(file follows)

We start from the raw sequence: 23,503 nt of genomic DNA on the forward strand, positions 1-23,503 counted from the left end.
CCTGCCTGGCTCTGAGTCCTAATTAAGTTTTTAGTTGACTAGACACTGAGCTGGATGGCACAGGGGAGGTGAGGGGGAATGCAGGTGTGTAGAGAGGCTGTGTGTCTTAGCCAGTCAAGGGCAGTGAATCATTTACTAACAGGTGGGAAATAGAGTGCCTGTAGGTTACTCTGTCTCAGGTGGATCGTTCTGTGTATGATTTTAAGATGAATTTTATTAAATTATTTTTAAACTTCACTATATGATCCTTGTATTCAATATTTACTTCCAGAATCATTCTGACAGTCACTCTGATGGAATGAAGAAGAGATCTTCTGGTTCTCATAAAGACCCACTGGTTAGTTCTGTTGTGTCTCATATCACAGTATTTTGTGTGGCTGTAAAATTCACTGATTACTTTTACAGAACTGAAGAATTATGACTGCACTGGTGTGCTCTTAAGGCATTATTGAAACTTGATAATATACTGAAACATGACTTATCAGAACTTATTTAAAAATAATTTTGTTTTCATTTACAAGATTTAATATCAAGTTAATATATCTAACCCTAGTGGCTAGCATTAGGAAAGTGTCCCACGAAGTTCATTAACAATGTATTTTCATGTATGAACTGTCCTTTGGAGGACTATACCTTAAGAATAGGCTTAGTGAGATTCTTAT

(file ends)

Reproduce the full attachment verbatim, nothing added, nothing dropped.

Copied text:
We start from the raw sequence: 23,503 nt of genomic DNA on the forward strand, positions 1-23,503 counted from the left end.
CCTGCCTGGCTCTGAGTCCTAATTAAGTTTTTAGTTGACTAGACACTGAGCTGGATGGCACAGGGGAGGTGAGGGGGAATGCAGGTGTGTAGAGAGGCTGTGTGTCTTAGCCAGTCAAGGGCAGTGAATCATTTACTAACAGGTGGGAAATAGAGTGCCTGTAGGTTACTCTGTCTCAGGTGGATCGTTCTGTGTATGATTTTAAGATGAATTTTATTAAATTATTTTTAAACTTCACTATATGATCCTTGTATTCAATATTTACTTCCAGAATCATTCTGACAGTCACTCTGATGGAATGAAGAAGAGATCTTCTGGTTCTCATAAAGACCCACTGGTTAGTTCTGTTGTGTCTCATATCACAGTATTTTGTGTGGCTGTAAAATTCACTGATTACTTTTACAGAACTGAAGAATTATGACTGCACTGGTGTGCTCTTAAGGCATTATTGAAACTTGATAATATACTGAAACATGACTTATCAGAACTTATTTAAAAATAATTTTGTTTTCATTTACAAGATTTAATATCAAGTTAATATATCTAACCCTAGTGGCTAGCATTAGGAAAGTGTCCCACGAAGTTCATTAACAATGTATTTTCATGTATGAACTGTCCTTTGGAGGACTATACCTTAAGAATAGGCTTAGTGAGATTCTTAT